Figure out what you can -- and can't -- do
You'll make your life much easier if you plan out the two months after the delivery as ardently as you do the actual birth. "We had help those first two weeks," says Ann Marie White, "but everything after that we weren't prepared for at all."
Between the new responsibilities you'll have (2 a.m. feedings) and the old standbys (walking the dog), it'll help to separate the must-do's from the maybe-laters. Create a list of essential needs -- eating, sleeping, caring for the baby -- as well as a list of lesser concerns, such as housekeeping and practically everything else.
Then talk honestly with your partner about which chores you can handle and which you'll have to hand off. Know that you may be too tired at first to do some of the most basic tasks, like hauling a basket of laundry.
And before the baby's even born:
* Cook and freeze individual meals.
* Practice assembling all your new baby contraptions so you don't have to decode those portacrib hieroglyphics...er, directions while in a state of advanced sleep deprivation.
* Establish a bond with neighbors so you feel comfortable calling on them in a pinch.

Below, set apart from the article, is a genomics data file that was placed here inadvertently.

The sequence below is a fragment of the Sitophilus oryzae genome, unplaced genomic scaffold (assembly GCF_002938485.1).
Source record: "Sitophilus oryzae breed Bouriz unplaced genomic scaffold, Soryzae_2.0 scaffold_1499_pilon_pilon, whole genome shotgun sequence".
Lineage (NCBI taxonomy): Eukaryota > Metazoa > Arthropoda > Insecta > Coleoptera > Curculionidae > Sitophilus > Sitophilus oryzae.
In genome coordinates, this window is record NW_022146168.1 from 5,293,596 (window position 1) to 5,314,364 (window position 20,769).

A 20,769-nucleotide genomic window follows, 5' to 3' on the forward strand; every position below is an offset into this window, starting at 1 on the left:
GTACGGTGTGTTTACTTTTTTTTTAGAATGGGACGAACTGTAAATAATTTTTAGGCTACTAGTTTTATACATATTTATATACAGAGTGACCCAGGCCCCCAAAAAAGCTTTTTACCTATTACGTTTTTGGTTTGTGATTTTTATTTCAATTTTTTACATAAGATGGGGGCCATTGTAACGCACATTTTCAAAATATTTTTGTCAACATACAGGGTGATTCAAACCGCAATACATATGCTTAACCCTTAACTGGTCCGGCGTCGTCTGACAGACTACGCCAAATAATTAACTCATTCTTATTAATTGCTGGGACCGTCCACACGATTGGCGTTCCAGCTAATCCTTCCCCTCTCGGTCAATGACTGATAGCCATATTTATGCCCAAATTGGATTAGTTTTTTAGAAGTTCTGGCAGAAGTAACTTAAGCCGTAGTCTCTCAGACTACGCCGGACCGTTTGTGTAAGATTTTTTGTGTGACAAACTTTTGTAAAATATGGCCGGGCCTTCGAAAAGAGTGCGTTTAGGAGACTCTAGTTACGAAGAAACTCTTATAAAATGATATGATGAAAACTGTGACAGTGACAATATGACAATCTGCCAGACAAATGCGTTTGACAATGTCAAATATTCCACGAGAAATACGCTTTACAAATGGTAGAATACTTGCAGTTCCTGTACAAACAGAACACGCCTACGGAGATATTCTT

Speak up about what you want...
If you feel guilty about asking for help, follow that old Nike slogan: Just do it. Folks might be thrilled to be asked, says Grauer. "Say a coworker calls and says, 'I wanted to bring over a present for the baby -- is there anything you need?' We usually reflexively answer, 'Oh, no, everything's fine, thank you.' Stop doing that. Say, 'Would you mind bringing a gallon of milk?' People don't feel inconvenienced. They feel like they did something for you at a very special time."
In fact, for exhausted new parents, the shortest visits can be the biggest hits. A week after her son Quinn was born, "a colleague dropped off chicken salad and a bottle of wine, oohed and ahhed over the baby for fifteen minutes, and left," says Helen Olsson of Boulder, Colorado. "It was a revelation to me."